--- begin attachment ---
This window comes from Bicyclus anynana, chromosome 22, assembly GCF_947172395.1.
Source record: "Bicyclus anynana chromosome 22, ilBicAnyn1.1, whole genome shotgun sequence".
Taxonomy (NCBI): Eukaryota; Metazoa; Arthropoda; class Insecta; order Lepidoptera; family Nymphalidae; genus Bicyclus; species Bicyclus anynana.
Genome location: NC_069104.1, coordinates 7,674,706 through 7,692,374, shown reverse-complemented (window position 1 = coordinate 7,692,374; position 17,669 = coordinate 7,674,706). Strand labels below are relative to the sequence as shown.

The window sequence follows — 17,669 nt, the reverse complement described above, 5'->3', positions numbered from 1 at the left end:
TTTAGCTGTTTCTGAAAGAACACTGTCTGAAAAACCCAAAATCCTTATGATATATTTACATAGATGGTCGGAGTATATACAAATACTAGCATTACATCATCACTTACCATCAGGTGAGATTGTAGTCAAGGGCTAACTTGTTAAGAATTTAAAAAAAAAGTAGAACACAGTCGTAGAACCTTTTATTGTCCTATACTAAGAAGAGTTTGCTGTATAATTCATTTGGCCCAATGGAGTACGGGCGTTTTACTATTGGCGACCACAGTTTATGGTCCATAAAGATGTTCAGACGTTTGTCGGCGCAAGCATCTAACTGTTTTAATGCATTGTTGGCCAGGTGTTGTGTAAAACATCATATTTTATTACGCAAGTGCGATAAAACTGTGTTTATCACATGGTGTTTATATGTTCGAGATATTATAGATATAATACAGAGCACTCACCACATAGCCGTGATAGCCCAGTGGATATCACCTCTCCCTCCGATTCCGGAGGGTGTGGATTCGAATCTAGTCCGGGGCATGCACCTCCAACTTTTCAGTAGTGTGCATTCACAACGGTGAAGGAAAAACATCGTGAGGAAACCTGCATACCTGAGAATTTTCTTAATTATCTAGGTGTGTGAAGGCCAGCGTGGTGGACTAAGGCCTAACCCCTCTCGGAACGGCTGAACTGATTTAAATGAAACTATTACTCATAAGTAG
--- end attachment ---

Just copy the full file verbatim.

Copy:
This window comes from Bicyclus anynana, chromosome 22, assembly GCF_947172395.1.
Source record: "Bicyclus anynana chromosome 22, ilBicAnyn1.1, whole genome shotgun sequence".
Taxonomy (NCBI): Eukaryota; Metazoa; Arthropoda; class Insecta; order Lepidoptera; family Nymphalidae; genus Bicyclus; species Bicyclus anynana.
Genome location: NC_069104.1, coordinates 7,674,706 through 7,692,374, shown reverse-complemented (window position 1 = coordinate 7,692,374; position 17,669 = coordinate 7,674,706). Strand labels below are relative to the sequence as shown.

The window sequence follows — 17,669 nt, the reverse complement described above, 5'->3', positions numbered from 1 at the left end:
TTTAGCTGTTTCTGAAAGAACACTGTCTGAAAAACCCAAAATCCTTATGATATATTTACATAGATGGTCGGAGTATATACAAATACTAGCATTACATCATCACTTACCATCAGGTGAGATTGTAGTCAAGGGCTAACTTGTTAAGAATTTAAAAAAAAAGTAGAACACAGTCGTAGAACCTTTTATTGTCCTATACTAAGAAGAGTTTGCTGTATAATTCATTTGGCCCAATGGAGTACGGGCGTTTTACTATTGGCGACCACAGTTTATGGTCCATAAAGATGTTCAGACGTTTGTCGGCGCAAGCATCTAACTGTTTTAATGCATTGTTGGCCAGGTGTTGTGTAAAACATCATATTTTATTACGCAAGTGCGATAAAACTGTGTTTATCACATGGTGTTTATATGTTCGAGATATTATAGATATAATACAGAGCACTCACCACATAGCCGTGATAGCCCAGTGGATATCACCTCTCCCTCCGATTCCGGAGGGTGTGGATTCGAATCTAGTCCGGGGCATGCACCTCCAACTTTTCAGTAGTGTGCATTCACAACGGTGAAGGAAAAACATCGTGAGGAAACCTGCATACCTGAGAATTTTCTTAATTATCTAGGTGTGTGAAGGCCAGCGTGGTGGACTAAGGCCTAACCCCTCTCGGAACGGCTGAACTGATTTAAATGAAACTATTACTCATAAGTAG